The world has changed since Judy Holliday starred in a similar film in 1950. This version is more of the journey of the woman who changes than the Pygmalion theme of the old film.
Billie Dawn (Melanie Griffith) accompanies her millionaire bully boyfriend Harry Brock (John Goodman) to Washington. Brock hires a professor type journalist Paul Verrall (Don Johnson) to polish Billie's intellectual and social skills.
There are comical satisfying scenes such as Billie's use of the music from The Twelve Days of Christmas to teach United States Senators how to remember the amendments to the Constitution.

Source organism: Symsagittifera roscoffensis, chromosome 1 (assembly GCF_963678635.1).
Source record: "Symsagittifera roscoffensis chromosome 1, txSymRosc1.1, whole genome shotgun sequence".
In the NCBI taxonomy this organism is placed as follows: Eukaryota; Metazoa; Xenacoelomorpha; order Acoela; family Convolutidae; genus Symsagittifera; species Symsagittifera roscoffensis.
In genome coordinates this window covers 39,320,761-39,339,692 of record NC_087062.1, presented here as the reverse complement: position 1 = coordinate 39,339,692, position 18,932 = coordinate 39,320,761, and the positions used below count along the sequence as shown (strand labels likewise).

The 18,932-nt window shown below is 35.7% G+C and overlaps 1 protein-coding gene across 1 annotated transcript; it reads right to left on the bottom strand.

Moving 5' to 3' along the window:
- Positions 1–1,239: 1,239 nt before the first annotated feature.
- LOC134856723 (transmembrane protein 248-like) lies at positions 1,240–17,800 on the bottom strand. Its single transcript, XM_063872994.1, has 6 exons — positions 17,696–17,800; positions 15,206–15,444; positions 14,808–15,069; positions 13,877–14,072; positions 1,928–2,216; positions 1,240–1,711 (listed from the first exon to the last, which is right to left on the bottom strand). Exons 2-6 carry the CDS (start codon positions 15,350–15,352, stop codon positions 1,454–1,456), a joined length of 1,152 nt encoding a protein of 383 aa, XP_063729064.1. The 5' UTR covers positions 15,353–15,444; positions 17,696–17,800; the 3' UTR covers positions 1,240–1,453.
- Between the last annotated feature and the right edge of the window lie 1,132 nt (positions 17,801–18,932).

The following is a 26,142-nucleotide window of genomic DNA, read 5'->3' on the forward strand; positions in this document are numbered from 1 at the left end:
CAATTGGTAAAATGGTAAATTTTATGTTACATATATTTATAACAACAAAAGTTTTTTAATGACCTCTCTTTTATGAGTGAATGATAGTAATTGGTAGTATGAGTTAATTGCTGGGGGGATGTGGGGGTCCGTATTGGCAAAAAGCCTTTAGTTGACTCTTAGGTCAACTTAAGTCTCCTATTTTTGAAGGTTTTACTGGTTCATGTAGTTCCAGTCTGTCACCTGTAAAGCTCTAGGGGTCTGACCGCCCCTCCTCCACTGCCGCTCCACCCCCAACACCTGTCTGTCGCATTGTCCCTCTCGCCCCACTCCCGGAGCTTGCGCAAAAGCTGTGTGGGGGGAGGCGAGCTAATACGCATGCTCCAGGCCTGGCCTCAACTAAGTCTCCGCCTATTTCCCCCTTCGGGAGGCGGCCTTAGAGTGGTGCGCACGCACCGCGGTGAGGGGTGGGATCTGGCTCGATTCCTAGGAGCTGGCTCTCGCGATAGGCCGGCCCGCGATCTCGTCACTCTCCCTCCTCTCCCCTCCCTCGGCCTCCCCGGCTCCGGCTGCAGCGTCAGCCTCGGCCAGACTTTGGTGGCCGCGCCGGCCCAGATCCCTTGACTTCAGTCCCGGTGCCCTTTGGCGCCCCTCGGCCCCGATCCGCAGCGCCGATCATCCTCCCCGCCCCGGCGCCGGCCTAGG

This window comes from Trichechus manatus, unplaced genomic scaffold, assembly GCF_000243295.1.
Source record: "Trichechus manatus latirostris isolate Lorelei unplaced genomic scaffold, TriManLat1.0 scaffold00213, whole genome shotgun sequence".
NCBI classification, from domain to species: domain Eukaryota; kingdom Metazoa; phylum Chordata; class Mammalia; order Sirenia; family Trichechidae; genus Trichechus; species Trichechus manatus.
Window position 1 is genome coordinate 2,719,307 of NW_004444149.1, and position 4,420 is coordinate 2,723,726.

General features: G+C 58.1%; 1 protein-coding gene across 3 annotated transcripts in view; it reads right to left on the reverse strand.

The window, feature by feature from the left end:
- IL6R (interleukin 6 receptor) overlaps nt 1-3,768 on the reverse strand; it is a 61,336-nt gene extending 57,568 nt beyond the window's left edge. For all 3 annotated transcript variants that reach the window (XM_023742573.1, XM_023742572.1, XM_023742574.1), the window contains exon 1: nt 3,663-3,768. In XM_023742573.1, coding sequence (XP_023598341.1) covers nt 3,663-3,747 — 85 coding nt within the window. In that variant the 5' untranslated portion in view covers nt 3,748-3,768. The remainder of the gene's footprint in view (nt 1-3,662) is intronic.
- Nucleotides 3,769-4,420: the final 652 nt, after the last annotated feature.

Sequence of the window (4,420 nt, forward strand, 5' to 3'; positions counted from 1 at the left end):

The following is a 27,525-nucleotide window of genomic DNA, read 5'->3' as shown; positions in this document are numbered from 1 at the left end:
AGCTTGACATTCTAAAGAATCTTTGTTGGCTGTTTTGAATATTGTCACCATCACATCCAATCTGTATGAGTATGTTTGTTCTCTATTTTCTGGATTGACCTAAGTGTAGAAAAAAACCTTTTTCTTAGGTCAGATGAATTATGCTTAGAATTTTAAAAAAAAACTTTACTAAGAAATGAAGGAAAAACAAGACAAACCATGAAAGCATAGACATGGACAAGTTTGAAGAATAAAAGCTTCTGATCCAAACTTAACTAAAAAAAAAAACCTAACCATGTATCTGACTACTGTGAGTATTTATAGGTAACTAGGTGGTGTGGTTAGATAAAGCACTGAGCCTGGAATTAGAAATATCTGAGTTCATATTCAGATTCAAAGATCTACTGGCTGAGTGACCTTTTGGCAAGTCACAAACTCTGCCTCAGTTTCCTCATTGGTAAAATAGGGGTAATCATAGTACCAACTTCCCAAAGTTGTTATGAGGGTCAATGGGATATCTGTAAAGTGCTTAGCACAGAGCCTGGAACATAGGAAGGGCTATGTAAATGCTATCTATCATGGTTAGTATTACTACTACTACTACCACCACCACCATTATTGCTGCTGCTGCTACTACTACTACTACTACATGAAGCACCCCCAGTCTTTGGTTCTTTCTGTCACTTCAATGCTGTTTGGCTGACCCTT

Goodman can play the part; he is a polished bad guy in this one. Johnson is a delight as a reserved intellectual.
Griffith plays Billie more as suppressed rather than a silly blond as Holliday did. Much of the script revolves around Goodman's character forcing Billie to feel stupid, useless and unimportant. It's a tool used by some men to control women. Billie's escape and growth in confidence are a joy to watch.
Born Yesterday gives the opportunity to smile and cheer for a woman who learns she has much more to offer than just her body.